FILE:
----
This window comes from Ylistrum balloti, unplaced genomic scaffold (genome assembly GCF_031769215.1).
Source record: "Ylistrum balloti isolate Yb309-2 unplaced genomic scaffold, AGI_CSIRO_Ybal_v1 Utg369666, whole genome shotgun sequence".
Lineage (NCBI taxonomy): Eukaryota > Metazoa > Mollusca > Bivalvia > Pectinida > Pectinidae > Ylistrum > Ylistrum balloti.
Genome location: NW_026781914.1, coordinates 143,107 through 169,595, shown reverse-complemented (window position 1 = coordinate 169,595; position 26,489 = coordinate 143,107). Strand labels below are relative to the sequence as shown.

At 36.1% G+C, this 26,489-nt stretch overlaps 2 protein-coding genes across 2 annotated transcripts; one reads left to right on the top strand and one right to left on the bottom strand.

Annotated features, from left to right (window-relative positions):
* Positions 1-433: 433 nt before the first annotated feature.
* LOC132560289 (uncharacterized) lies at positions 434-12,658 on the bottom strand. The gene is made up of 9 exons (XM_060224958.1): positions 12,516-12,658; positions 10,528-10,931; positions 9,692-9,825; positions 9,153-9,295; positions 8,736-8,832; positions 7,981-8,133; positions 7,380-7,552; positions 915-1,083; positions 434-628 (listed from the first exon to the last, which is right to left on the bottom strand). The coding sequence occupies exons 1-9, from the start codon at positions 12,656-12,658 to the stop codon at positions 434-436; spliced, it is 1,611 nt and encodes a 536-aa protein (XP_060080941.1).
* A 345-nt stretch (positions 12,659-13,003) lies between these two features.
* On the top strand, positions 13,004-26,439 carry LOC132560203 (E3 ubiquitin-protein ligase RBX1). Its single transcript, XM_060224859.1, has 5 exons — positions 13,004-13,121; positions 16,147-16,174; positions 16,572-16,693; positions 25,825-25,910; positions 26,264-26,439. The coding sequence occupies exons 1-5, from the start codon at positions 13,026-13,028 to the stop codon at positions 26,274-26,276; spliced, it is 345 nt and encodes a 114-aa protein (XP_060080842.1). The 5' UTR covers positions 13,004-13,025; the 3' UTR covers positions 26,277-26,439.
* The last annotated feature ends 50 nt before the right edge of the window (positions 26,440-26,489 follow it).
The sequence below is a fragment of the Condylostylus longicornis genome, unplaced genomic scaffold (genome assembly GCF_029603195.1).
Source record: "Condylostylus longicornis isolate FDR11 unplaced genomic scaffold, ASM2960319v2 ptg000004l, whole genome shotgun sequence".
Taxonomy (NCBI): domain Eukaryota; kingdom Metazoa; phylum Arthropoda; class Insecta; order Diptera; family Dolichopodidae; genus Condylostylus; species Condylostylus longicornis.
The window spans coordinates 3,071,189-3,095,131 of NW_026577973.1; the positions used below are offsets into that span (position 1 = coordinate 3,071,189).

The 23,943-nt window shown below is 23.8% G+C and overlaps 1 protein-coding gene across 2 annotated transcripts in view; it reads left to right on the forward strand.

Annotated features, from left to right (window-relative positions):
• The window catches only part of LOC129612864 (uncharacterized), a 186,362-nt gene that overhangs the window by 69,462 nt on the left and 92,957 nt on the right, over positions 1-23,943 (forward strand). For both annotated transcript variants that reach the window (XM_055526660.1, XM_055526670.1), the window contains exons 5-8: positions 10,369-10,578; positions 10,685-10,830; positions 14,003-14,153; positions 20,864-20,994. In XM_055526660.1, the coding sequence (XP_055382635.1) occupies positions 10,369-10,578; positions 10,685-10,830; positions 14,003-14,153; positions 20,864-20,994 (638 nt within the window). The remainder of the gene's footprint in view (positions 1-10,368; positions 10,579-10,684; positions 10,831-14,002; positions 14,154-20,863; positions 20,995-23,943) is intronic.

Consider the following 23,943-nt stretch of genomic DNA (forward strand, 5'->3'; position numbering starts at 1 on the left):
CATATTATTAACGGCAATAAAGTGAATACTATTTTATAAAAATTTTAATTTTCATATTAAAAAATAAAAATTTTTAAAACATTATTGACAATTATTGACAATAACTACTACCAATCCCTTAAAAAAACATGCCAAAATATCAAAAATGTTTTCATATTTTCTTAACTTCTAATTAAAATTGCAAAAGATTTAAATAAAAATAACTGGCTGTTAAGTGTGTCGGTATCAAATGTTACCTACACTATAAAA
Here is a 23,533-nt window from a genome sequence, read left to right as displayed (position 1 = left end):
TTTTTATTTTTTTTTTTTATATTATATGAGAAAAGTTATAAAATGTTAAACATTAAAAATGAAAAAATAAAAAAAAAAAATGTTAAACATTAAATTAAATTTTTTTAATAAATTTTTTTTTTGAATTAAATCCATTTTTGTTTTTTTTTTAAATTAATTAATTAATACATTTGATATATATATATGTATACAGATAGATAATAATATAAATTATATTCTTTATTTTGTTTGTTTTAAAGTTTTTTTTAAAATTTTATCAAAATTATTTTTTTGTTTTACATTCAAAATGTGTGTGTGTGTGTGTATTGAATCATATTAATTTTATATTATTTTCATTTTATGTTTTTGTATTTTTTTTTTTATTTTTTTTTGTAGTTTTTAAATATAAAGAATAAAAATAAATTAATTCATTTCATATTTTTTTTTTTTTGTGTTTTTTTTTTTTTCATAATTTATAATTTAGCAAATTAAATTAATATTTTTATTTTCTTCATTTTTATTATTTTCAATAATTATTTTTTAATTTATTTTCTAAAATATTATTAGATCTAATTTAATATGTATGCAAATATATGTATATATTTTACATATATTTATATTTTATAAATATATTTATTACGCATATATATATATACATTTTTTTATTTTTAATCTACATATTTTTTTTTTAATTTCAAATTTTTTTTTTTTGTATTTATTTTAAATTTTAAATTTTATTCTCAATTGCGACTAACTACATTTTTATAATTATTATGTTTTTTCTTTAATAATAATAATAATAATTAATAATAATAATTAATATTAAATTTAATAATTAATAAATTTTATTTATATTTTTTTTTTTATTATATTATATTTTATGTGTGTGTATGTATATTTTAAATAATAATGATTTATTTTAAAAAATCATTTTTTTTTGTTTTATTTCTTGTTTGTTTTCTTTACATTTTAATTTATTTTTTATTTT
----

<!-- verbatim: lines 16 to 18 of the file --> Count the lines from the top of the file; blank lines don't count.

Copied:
The 23,943-nt window shown below is 23.8% G+C and overlaps 1 protein-coding gene across 2 annotated transcripts in view; it reads left to right on the forward strand.

Annotated features, from left to right (window-relative positions):
• The window catches only part of LOC129612864 (uncharacterized), a 186,362-nt gene that overhangs the window by 69,462 nt on the left and 92,957 nt on the right, over positions 1-23,943 (forward strand). For both annotated transcript variants that reach the window (XM_055526660.1, XM_055526670.1), the window contains exons 5-8: positions 10,369-10,578; positions 10,685-10,830; positions 14,003-14,153; positions 20,864-20,994. In XM_055526660.1, the coding sequence (XP_055382635.1) occupies positions 10,369-10,578; positions 10,685-10,830; positions 14,003-14,153; positions 20,864-20,994 (638 nt within the window). The remainder of the gene's footprint in view (positions 1-10,368; positions 10,579-10,684; positions 10,831-14,002; positions 14,154-20,863; positions 20,995-23,943) is intronic.